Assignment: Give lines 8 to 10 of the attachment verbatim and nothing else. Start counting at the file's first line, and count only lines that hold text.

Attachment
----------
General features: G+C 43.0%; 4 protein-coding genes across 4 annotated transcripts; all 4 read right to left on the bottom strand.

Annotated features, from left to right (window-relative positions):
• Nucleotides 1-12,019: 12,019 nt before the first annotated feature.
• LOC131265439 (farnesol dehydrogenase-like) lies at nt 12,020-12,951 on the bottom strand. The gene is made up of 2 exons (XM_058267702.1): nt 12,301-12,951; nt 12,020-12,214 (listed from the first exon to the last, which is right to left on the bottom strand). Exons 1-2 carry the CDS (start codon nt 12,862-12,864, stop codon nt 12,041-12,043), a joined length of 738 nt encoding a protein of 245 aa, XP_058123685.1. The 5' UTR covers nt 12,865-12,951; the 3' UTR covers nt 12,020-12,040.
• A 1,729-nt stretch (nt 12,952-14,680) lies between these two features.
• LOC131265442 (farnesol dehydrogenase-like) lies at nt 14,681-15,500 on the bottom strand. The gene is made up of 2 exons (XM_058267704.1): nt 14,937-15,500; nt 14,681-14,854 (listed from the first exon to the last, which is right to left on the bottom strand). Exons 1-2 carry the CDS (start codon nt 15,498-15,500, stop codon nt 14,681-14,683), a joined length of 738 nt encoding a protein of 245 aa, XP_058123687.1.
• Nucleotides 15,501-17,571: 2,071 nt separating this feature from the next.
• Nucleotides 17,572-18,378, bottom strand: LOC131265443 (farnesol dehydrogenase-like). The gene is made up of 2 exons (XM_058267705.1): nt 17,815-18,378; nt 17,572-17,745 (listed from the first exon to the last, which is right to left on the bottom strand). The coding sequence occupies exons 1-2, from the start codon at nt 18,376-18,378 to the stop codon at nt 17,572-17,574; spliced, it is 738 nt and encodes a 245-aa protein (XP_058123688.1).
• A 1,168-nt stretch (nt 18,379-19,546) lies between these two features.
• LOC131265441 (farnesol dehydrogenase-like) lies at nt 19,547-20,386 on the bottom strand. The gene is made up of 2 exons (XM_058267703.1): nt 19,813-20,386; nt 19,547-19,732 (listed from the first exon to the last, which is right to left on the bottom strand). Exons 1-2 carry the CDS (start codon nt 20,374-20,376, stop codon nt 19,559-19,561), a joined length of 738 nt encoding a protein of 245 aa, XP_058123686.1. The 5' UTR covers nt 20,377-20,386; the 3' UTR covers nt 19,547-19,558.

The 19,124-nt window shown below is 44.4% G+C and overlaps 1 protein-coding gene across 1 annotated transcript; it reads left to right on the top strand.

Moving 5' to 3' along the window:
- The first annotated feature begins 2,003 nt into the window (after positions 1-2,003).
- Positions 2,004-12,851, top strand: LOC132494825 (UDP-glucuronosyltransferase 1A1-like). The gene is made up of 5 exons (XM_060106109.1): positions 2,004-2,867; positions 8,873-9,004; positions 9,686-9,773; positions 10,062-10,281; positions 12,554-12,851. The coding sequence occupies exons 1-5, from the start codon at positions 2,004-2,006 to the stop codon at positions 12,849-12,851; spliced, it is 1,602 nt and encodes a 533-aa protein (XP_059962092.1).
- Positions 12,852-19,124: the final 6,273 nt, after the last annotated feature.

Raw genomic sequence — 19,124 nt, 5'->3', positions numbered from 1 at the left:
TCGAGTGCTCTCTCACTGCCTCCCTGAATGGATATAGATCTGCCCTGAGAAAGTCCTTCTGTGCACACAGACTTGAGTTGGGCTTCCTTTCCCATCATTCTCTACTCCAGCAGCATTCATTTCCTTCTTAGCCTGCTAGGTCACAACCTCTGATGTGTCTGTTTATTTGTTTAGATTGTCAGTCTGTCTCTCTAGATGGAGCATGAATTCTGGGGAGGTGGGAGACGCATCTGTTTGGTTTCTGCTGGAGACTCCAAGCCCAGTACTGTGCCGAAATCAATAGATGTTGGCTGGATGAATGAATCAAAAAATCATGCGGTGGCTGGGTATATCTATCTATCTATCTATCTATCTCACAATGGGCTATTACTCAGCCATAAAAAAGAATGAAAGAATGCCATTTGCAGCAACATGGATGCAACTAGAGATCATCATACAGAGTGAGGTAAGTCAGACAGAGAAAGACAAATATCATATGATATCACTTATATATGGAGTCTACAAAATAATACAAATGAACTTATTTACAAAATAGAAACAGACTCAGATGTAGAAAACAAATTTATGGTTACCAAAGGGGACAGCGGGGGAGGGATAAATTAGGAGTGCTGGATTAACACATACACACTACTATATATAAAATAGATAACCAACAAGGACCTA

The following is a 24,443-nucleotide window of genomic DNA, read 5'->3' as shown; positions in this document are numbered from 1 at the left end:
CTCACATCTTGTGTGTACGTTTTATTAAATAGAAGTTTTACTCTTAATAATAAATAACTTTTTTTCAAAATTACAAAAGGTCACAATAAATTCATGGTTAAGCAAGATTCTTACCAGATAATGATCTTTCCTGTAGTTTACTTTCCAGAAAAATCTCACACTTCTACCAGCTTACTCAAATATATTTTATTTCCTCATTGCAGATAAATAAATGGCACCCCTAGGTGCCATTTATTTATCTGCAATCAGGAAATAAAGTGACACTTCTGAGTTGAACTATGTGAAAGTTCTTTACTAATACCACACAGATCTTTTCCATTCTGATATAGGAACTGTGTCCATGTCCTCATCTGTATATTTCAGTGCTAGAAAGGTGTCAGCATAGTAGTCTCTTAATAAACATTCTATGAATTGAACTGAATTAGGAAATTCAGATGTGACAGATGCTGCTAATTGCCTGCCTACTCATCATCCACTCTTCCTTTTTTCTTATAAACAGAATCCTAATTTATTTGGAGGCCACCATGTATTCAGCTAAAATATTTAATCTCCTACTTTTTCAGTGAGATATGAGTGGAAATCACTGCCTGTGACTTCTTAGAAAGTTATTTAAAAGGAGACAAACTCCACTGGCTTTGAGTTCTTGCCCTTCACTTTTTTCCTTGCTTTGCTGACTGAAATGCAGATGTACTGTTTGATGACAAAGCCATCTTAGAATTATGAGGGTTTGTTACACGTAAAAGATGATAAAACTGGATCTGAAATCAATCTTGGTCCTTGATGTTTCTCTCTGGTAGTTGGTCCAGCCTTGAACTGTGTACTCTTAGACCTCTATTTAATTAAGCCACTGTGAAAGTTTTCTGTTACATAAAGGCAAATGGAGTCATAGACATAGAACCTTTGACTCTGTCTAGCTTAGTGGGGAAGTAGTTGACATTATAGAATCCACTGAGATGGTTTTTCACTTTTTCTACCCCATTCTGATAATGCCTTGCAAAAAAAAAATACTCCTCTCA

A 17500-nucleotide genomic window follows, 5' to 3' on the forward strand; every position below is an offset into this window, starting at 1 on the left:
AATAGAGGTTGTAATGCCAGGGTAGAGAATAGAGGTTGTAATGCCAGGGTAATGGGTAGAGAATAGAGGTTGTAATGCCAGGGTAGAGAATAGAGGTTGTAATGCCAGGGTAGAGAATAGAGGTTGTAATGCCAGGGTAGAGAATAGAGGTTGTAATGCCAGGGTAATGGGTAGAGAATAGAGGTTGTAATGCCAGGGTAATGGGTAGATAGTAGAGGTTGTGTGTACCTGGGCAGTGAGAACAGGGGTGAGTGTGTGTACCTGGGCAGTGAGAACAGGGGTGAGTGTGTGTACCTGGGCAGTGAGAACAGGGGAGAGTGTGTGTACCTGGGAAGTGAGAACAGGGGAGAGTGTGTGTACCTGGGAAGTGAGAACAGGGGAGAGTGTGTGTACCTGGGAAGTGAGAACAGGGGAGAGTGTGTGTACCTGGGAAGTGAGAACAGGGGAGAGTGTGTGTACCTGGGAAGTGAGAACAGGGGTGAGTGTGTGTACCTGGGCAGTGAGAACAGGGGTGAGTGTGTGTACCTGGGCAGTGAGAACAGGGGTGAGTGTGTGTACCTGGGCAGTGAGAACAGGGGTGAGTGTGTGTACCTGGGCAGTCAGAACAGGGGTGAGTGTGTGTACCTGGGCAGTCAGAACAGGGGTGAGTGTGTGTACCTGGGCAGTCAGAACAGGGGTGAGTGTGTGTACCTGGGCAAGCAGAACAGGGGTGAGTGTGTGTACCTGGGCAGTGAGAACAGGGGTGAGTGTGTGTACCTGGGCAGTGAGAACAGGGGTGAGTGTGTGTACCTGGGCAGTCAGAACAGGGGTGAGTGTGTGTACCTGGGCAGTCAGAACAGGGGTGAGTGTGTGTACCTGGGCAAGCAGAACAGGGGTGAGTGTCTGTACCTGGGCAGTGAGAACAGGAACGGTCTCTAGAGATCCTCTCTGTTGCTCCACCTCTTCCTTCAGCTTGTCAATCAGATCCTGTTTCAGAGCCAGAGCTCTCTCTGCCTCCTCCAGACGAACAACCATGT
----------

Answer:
• Nucleotides 17,572-18,378, bottom strand: LOC131265443 (farnesol dehydrogenase-like). The gene is made up of 2 exons (XM_058267705.1): nt 17,815-18,378; nt 17,572-17,745 (listed from the first exon to the last, which is right to left on the bottom strand). The coding sequence occupies exons 1-2, from the start codon at nt 18,376-18,378 to the stop codon at nt 17,572-17,574; spliced, it is 738 nt and encodes a 245-aa protein (XP_058123688.1).
• A 1,168-nt stretch (nt 18,379-19,546) lies between these two features.
• LOC131265441 (farnesol dehydrogenase-like) lies at nt 19,547-20,386 on the bottom strand. The gene is made up of 2 exons (XM_058267703.1): nt 19,813-20,386; nt 19,547-19,732 (listed from the first exon to the last, which is right to left on the bottom strand). Exons 1-2 carry the CDS (start codon nt 20,374-20,376, stop codon nt 19,559-19,561), a joined length of 738 nt encoding a protein of 245 aa, XP_058123686.1. The 5' UTR covers nt 20,377-20,386; the 3' UTR covers nt 19,547-19,558.